1. Yeah, you would think that the Redistricting Commission would group together the Conejo Valley, Mailbu, Simi Valley, Camarillo, Moorpark and Port Hueneme.

      But, who knows where the final lines will go?

      1. I’d imagine it’s not easy,but…last week they were talking about grouping Ojai with Santa Barbara (huh??) So I’d think there are still a few kinks to work out…

        1. I will wait until Friday, but I know there will be many complaints and then court action, if the majority of the complaints are not resolved.

          As they say, it is not over until the fat lady sings, and she is not even in the ball park yet.

          I don’t think this Commission could do any worse job than the current redistricting/reapportionment in any case.

          California has just demographically become a very Democrat state, such as New York and Massachusetts.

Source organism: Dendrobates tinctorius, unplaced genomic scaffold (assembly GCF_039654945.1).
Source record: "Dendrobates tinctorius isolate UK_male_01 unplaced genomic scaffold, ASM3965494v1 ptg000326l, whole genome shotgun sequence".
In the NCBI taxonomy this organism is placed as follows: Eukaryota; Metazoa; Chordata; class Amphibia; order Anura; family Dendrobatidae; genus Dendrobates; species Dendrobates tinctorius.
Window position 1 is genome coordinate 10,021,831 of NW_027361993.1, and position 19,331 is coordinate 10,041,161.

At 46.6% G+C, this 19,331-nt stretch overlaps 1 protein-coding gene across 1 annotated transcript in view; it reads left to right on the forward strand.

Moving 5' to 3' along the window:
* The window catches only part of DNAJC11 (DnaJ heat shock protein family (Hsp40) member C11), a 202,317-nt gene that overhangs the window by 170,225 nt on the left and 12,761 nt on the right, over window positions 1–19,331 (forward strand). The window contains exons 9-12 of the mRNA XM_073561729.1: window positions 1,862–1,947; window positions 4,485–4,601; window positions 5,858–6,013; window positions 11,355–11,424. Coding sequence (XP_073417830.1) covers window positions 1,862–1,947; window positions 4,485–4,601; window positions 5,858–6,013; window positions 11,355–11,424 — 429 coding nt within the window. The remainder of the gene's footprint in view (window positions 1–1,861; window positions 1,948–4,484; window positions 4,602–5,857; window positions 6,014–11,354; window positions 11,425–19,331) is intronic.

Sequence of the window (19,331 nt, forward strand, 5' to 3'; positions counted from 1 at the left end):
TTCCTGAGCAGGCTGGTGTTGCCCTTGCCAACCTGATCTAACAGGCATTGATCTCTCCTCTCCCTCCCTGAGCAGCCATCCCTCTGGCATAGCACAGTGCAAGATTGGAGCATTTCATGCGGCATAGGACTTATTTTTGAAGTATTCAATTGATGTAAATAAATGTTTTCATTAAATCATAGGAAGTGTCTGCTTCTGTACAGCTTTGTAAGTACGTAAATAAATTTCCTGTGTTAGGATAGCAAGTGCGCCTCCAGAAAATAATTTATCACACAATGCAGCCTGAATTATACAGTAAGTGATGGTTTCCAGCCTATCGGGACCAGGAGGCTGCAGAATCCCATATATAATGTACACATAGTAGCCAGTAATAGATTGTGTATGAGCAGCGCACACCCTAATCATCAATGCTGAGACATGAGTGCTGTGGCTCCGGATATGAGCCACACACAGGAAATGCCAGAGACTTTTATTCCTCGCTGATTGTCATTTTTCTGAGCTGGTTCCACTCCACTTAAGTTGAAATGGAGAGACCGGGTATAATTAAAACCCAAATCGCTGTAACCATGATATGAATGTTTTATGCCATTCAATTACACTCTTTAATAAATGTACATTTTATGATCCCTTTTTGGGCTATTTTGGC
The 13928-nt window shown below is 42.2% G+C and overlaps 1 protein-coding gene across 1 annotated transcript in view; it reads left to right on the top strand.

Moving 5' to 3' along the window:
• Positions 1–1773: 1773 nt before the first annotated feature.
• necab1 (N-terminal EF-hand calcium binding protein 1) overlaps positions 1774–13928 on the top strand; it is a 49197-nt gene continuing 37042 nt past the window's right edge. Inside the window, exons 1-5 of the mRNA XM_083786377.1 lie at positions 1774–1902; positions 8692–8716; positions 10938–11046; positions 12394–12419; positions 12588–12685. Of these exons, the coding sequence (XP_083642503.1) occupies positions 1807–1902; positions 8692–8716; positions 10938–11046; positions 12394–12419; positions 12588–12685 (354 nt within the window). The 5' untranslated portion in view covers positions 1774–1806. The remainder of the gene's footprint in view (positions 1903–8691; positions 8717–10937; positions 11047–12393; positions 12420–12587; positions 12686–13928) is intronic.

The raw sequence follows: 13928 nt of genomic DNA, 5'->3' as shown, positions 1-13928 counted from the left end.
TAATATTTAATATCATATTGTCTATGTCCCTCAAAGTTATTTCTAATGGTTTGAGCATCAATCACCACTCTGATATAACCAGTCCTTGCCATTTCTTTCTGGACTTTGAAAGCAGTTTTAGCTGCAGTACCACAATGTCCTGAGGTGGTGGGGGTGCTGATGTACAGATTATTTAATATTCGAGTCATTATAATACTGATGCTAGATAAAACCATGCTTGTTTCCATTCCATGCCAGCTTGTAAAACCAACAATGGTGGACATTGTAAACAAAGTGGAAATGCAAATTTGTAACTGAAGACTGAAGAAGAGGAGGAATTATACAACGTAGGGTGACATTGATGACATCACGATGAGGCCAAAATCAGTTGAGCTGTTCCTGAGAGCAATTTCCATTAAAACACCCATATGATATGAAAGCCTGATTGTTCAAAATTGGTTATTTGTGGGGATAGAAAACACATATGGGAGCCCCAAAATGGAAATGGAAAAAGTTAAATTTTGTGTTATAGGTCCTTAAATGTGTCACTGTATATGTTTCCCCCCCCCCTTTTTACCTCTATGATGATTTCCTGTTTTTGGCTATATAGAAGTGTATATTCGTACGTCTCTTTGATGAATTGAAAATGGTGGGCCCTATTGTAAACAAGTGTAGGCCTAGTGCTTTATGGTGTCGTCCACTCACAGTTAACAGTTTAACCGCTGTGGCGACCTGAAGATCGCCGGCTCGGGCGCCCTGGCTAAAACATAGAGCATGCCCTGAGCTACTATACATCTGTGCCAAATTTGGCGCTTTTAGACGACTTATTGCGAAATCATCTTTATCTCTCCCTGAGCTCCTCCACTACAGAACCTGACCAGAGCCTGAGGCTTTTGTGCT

1. Just looked at the maps you posted links for, and yeah, they can’t do any worse than the current system.

            Now it looks like most of Santa Barbara county could get put together with San Luis Obispo(depending on type of district of course) That would make sense as Santa Maria is more like San Luis Obispo than Santa Barbara, but that leaves the city of Santa Barbara being “tacked” on to northern Ventura county(and southern Vta county together with SFV). I don’t see SB being happy with that! Any more than Camarillo wants to be with Van Nuys!!